Ellis, C., & Bochner, A. (2000). Autoethnography, personal narrative, reflexivity: Researcher as subject. In N. Denzin & Y. Lincoln (Eds.), The handbook of qualitative research (2nd ed., pp. 733-768). Thousand Oaks, CA: Sage.

Ellis, C. (2004). The ethnographic I: A methodological novel about autoethnography. Walnut Creek, CA: AltaMira Press.

Hendry, P. M. (2007). The future of narrative. Qualitative Inquiry, 13(4), 487-498.

Huber, J., Murphy, M.S., & Clandinin, D. J. (2004). Creating communities of cultural imagination: Negotiating a curriculum of diversity. In J. Phillion, M. F. He, & F. M. Connelly (Eds.), Multicultural education: Narrative and experience. San Francisco: Sage Publishing.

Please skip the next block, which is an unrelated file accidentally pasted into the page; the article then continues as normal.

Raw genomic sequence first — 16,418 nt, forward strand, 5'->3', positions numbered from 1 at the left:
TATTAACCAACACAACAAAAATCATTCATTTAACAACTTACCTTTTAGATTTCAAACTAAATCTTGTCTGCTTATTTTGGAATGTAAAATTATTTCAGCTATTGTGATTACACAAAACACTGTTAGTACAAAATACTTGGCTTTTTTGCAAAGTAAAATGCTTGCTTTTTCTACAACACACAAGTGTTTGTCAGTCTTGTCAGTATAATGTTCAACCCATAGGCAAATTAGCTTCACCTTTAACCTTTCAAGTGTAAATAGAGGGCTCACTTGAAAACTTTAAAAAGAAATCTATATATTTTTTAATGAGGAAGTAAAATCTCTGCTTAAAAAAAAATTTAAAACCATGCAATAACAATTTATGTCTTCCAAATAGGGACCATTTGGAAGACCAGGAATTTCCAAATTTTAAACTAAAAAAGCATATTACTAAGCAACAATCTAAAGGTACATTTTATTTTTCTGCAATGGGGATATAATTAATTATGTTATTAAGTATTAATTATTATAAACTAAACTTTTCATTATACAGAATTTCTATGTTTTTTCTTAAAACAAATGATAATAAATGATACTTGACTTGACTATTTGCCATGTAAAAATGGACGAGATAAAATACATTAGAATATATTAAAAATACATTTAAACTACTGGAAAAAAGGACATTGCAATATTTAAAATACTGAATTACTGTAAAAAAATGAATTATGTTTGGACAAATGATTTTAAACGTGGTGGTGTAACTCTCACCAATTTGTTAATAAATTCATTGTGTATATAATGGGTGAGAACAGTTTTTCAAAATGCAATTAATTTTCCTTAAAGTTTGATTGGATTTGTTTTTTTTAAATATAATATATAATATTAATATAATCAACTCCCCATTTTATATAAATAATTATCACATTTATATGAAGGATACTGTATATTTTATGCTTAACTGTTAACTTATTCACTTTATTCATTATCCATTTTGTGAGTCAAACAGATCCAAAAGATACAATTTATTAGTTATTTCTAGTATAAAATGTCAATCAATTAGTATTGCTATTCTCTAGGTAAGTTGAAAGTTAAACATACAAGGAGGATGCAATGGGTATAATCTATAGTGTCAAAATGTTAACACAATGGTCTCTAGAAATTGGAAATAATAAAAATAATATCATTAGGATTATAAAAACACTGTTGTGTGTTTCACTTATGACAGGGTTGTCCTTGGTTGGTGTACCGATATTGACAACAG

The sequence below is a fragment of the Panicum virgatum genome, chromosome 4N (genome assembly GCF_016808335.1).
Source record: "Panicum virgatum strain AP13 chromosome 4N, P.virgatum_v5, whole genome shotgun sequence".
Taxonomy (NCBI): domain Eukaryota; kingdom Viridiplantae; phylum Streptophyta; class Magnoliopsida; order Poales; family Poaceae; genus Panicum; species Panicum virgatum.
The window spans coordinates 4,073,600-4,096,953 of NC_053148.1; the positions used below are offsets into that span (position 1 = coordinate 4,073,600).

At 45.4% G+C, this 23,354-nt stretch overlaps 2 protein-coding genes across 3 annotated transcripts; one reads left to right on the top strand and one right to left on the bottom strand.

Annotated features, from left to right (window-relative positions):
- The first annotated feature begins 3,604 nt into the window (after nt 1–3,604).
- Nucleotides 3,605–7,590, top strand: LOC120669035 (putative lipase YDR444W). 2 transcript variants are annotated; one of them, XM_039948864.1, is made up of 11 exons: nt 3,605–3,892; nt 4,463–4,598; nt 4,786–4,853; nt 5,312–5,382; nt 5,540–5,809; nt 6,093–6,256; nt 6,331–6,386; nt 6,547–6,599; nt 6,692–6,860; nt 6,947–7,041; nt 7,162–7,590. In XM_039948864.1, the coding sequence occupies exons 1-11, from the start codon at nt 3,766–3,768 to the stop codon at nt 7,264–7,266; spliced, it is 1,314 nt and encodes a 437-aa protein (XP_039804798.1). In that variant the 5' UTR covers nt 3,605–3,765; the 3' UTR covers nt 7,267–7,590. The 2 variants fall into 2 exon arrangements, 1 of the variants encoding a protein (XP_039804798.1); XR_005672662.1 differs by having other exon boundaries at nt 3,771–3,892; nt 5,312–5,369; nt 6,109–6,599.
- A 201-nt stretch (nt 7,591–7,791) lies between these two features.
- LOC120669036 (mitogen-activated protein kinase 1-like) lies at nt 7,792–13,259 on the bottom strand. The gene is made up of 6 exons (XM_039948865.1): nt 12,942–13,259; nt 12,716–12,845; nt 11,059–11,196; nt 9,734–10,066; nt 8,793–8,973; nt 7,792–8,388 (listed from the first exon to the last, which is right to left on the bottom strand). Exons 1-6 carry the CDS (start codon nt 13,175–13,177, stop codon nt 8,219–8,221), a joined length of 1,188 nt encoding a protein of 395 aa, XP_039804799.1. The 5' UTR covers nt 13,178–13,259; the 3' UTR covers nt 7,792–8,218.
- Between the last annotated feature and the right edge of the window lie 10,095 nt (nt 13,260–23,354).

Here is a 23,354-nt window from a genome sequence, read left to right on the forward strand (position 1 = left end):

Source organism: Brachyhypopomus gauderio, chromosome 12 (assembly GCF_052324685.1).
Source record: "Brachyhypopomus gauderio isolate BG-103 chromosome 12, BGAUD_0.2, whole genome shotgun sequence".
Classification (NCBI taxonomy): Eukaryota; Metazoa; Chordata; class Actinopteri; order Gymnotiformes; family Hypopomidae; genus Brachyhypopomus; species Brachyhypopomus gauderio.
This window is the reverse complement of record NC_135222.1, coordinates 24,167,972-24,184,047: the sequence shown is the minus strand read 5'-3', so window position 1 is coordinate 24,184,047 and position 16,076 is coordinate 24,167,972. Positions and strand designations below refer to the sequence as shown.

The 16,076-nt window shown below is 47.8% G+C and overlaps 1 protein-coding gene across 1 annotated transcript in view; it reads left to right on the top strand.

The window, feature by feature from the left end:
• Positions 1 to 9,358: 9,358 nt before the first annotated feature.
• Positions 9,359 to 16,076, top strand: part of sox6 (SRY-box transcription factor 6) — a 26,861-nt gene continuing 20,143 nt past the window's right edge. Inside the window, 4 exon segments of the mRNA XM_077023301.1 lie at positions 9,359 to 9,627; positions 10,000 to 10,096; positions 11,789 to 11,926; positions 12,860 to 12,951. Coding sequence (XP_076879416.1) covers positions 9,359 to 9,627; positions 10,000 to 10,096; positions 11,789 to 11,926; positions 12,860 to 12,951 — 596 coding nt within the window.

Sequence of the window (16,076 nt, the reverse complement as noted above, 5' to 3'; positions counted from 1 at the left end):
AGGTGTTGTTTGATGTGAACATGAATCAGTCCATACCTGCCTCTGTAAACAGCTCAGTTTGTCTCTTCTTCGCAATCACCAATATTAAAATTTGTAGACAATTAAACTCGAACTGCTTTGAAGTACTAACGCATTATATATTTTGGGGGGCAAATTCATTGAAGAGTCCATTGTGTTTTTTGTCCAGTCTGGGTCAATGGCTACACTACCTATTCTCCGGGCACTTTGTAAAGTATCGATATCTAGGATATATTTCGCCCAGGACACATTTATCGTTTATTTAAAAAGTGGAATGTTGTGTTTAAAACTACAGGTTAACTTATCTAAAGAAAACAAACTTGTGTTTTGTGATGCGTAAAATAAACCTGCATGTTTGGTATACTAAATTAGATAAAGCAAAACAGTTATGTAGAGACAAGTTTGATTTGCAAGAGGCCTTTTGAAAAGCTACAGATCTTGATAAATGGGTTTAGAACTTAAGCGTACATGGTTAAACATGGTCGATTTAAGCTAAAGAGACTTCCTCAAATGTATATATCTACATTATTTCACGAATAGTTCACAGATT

Huebner, D. (1999/1987). Teaching as vocation. In V. Hillis (Ed.), The lure of the transcendent: Collected essays by Dwayne Huebner (pp. 379-387). Mahwah, NJ: Lawrence Erlbaum Associates.

Lewis, P. J. (2006). Stories I teach^live by. Qualitative Inquiry, 12(5), 829-849.

Polkinghorne, D. E. (1988). Narrative knowing and the human sciences. New York: State University of New York Press.

Riessman, C.K. (1993) Narrative analysis. Boston, MA: Boston University.

Spry, T. (2001). Performing autoethnography: An embodied methodological praxis. Qualitative Inquiry, 7(6),706-732.

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Endnotes

1 Narrative work can be traced back to the 1920s and the Chicago School of anthropology, the 1960s and 1970s feminist work and the sociolinguistic work of the 1970s and early 1980s.